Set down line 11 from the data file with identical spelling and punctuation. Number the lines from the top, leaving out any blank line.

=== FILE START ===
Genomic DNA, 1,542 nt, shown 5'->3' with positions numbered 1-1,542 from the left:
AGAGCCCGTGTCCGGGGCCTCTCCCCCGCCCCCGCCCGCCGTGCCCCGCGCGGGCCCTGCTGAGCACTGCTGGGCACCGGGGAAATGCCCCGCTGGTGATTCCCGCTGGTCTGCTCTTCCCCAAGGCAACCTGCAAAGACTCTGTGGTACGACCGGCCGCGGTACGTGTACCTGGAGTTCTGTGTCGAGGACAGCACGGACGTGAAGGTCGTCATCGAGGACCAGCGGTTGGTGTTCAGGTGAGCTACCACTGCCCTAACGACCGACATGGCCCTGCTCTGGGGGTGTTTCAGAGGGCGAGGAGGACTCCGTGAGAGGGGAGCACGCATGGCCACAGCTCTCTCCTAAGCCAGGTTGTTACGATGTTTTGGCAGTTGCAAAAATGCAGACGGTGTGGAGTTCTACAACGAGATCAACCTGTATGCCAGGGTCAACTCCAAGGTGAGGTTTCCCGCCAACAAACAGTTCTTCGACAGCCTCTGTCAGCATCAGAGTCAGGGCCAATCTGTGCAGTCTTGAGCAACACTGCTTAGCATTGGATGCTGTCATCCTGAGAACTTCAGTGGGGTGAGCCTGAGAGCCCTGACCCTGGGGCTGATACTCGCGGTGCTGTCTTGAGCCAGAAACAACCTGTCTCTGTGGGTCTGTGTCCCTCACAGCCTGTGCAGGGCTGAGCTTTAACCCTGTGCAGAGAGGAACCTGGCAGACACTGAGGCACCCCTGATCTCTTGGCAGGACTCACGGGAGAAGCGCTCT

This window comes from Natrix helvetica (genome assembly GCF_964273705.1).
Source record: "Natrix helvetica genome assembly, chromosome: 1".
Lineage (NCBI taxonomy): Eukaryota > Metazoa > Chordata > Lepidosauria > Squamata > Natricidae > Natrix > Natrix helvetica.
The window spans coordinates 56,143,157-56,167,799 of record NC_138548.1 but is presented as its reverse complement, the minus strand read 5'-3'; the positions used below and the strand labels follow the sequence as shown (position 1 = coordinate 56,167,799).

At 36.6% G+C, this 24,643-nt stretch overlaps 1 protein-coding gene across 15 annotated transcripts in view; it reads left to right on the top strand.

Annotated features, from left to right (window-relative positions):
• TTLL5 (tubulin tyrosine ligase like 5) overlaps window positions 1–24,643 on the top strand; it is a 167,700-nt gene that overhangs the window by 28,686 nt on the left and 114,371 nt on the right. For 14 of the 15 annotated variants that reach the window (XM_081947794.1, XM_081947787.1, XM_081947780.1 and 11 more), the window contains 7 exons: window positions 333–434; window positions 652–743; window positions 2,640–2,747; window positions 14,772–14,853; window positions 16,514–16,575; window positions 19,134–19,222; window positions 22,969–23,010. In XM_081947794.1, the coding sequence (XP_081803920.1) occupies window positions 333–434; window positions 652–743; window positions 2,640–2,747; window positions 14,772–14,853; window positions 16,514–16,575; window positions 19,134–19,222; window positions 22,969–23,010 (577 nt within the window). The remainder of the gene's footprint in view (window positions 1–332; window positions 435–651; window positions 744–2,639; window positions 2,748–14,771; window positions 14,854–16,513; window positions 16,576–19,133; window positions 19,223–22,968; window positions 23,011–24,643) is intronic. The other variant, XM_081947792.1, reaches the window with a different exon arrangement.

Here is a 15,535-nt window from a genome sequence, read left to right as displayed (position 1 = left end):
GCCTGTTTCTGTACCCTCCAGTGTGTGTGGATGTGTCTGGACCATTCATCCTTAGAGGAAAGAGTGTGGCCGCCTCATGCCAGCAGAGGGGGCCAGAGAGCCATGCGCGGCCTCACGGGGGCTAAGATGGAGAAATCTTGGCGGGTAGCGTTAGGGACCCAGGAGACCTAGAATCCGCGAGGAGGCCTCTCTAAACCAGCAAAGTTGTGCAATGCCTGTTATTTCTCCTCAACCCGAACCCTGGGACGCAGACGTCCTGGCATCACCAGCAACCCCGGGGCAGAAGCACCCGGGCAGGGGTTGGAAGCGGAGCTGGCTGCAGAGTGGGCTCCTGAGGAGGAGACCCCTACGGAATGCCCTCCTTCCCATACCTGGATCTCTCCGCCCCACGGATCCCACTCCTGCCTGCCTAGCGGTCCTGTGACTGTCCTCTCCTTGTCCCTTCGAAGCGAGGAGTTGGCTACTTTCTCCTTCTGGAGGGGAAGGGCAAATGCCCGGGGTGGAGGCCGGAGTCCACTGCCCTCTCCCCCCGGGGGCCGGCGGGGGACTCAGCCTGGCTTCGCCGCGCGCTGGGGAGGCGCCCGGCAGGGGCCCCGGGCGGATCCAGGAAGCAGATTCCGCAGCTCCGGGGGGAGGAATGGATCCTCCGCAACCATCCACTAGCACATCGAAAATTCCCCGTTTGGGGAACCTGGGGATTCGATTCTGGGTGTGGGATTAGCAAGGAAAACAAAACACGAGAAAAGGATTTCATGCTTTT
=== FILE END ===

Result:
GCCTGTTTCTGTACCCTCCAGTGTGTGTGGATGTGTCTGGACCATTCATCCTTAGAGGAAAGAGTGTGGCCGCCTCATGCCAGCAGAGGGGGCCAGAGAGCCATGCGCGGCCTCACGGGGGCTAAGATGGAGAAATCTTGGCGGGTAGCGTTAGGGACCCAGGAGACCTAGAATCCGCGAGGAGGCCTCTCTAAACCAGCAAAGTTGTGCAATGCCTGTTATTTCTCCTCAACCCGAACCCTGGGACGCAGACGTCCTGGCATCACCAGCAACCCCGGGGCAGAAGCACCCGGGCAGGGGTTGGAAGCGGAGCTGGCTGCAGAGTGGGCTCCTGAGGAGGAGACCCCTACGGAATGCCCTCCTTCCCATACCTGGATCTCTCCGCCCCACGGATCCCACTCCTGCCTGCCTAGCGGTCCTGTGACTGTCCTCTCCTTGTCCCTTCGAAGCGAGGAGTTGGCTACTTTCTCCTTCTGGAGGGGAAGGGCAAATGCCCGGGGTGGAGGCCGGAGTCCACTGCCCTCTCCCCCCGGGGGCCGGCGGGGGACTCAGCCTGGCTTCGCCGCGCGCTGGGGAGGCGCCCGGCAGGGGCCCCGGGCGGATCCAGGAAGCAGATTCCGCAGCTCCGGGGGGAGGAATGGATCCTCCGCAACCATCCACTAGCACATCGAAAATTCCCCGTTTGGGGAACCTGGGGATTCGATTCTGGGTGTGGGATTAGCAAGGAAAACAAAACACGAGAAAAGGATTTCATGCTTTT